“I have had cases referred to me, where the client initially is presenting extreme anxiety or depression and managing chronic pain symptoms. Through our work together, we discovered that one of the root causes was in fact burnout.”
The Covid effect
Though many of us returned to the office after Covid restrictions were lifted, our mindset is not so easy to snap back, according to Heather.
“The pandemic made us re-evaluate our job security, job satisfaction and work life balance but having come through the other side, more businesses are returning to offices and the demand to return to traditional set hours is strong,” she says.
“The majority of CEOs viewed working from home as a positive move, yet with business and life returning to normal for the most part, ironically the pressure to get back in the office, working long hours, with long commutes and external and internal stressors has superseded this ‘luxury’.”
Now, Heather finds that an increasing number of her clients are adapting their work life to accommodate their well-being.
“The options to work for ourselves, change careers, move jobs, retrain or take some time off have moved to the forefront of many people’s minds,” she says.
“If executives and leaders are overworked, undervalued, burnt out or overwhelmed, it is the company’s responsibility to try to retain them and ensure their health is not suffering.”
For anyone considering resignation, Heather recommends taking some time to consider their situation.
“Re-evaluate what you want and need from your job, create a positive sleep routine and perhaps seek the help of a coach, doctor or therapist,” she says. “It’s important to prioritize your health and family over work.”
How can leaders care for staff well-being?
For chief executive and founder of Gates Hospitality Naim Maadad, 30 years in the hospitality industry has shown just how important staff welfare is.
“I truly believe leaders have a duty of care to support and nurture the mental health of their team members,” says Naim, who has over 700 staff working for him across restaurants including folly, Reform Social & Grill and Publique.
“It is imperative that leaders provide better working hours, mental support and general wellness, but this can only be achieved if the team at the top leads by example.
“With a more mindful and supportive industry, we can still deliver great results for our businesses and secure long-term success and loyal support from our employees and colleagues.”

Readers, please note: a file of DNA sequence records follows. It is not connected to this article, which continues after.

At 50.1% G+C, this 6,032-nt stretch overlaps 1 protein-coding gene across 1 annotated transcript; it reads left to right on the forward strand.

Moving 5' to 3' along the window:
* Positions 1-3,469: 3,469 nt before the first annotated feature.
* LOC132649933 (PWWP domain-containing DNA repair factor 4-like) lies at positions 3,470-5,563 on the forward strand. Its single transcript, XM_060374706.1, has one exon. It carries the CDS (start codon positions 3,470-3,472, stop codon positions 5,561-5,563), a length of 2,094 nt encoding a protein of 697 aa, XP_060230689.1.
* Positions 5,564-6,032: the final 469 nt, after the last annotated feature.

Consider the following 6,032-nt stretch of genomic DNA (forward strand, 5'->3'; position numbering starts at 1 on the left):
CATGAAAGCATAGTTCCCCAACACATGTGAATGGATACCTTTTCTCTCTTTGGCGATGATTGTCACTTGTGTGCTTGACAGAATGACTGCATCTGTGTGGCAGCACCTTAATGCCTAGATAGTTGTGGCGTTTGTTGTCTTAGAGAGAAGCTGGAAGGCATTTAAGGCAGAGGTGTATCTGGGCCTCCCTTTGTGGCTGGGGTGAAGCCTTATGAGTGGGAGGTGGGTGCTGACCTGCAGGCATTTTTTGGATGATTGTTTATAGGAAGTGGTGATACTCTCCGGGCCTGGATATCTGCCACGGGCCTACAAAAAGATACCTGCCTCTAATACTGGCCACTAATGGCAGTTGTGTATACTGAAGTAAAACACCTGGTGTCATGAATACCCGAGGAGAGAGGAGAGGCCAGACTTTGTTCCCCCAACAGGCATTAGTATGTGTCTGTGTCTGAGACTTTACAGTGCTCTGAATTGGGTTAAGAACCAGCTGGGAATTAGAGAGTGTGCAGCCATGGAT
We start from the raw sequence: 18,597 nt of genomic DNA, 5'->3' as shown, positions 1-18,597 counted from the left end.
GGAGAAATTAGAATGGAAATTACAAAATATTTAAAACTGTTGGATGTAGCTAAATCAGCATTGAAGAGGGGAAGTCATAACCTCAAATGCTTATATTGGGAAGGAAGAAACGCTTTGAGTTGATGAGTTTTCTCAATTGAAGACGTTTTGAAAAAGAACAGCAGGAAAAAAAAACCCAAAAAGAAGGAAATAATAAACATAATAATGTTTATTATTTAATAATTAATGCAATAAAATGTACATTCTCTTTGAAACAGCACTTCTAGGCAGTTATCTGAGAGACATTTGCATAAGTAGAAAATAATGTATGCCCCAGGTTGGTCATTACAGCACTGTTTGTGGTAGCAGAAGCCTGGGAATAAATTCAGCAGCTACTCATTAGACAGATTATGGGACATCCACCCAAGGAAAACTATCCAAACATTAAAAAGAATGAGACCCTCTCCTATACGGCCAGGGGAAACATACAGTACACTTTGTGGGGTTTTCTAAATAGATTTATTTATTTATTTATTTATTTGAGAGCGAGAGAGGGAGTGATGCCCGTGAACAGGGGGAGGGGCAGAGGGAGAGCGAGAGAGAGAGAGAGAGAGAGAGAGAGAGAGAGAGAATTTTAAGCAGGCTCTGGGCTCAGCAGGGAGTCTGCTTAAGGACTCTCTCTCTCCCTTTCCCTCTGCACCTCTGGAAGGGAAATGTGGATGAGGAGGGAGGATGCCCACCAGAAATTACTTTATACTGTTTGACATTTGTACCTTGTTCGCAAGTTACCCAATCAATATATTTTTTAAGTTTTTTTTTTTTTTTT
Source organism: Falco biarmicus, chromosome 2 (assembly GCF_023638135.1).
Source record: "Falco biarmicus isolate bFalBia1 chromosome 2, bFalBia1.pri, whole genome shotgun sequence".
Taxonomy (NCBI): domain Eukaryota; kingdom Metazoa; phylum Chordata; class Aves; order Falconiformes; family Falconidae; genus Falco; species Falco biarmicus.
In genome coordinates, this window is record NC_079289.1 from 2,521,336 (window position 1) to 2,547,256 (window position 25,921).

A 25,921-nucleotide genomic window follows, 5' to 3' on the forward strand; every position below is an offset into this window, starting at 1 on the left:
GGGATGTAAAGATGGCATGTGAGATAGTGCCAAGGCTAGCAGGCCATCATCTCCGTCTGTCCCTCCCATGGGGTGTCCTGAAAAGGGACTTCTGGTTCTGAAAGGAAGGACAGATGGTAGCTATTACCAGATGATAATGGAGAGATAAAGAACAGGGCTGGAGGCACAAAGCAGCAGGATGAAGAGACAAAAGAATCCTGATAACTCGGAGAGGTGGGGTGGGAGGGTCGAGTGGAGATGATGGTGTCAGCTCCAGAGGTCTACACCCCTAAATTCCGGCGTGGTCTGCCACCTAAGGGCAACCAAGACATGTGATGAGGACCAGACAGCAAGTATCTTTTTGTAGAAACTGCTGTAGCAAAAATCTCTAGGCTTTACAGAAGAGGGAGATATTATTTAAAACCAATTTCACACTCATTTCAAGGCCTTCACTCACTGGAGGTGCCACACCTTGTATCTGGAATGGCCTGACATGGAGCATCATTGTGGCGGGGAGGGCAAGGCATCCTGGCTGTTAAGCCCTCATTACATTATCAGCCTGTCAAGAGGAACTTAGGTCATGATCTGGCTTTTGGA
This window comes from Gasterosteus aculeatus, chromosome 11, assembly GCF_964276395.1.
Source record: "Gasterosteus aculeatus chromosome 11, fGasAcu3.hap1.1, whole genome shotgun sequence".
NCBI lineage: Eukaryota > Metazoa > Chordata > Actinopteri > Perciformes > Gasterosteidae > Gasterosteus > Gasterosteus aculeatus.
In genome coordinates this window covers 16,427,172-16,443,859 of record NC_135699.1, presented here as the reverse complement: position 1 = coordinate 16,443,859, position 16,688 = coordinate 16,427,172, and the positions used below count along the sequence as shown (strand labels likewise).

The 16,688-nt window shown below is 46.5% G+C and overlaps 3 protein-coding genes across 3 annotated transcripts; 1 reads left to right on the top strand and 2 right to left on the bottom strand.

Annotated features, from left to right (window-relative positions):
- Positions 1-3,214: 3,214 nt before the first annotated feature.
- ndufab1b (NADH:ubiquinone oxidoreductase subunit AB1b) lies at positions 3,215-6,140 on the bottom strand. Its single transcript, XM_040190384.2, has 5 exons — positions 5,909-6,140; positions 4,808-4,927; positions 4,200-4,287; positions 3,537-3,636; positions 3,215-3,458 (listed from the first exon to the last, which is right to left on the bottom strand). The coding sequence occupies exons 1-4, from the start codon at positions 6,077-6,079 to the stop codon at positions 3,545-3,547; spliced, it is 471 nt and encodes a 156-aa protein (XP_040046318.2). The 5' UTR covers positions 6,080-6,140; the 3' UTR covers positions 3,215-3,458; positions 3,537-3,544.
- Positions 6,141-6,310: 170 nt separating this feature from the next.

One of Naim’s priorities is the physical health of his staff, which he believes is a key factor in preventing burnout.
“Better sleep, nutrition, and physical health are necessary for us all and leaders should support and encourage healthier lifestyles for their teams,” he says.
“The goal is to offer it through employee benefits and create a more nurturing work environment.”
When times do get tough, Naim insists that employees should speak up and work with their employer toward finding a solution.
“There should be no shame or fear in asking for a day off, rest or mental health help,” he says.
“Mental health days, fitness and wellness activities and an open culture where employees feel comfortable sharing their opinions are some of the things leaders should offer to employees.”
What should I do if I’m feeling burnout?
To prevent burnout, Haneen has the following five tips:
- Work with purpose: Set out realistic daily or weekly goals and work towards them.
- Assess your current workload: If you’re being overworked, seek out additional support.
- Practice time management: Take control by scheduling tasks and actively managing your time.
- Take regular breaks: Pause, breathe, regroup and then get back to the task at hand.
- Practice self-care: Exercise, eat right, rest and live a full life full of experiences outside of work. You are so much more than just your job.
Emma Pearson is a freelance travel and lifestyle journalist with an ever-rumbling belly and permanently itchy feet. Currently based in Dubai, Emma lived and worked across the UK and US before settling in the UAE five years ago. Favourite country: Vietnam. Favourite food: crisps. Favourite writing topics: fitness, feasts and far-flung lands.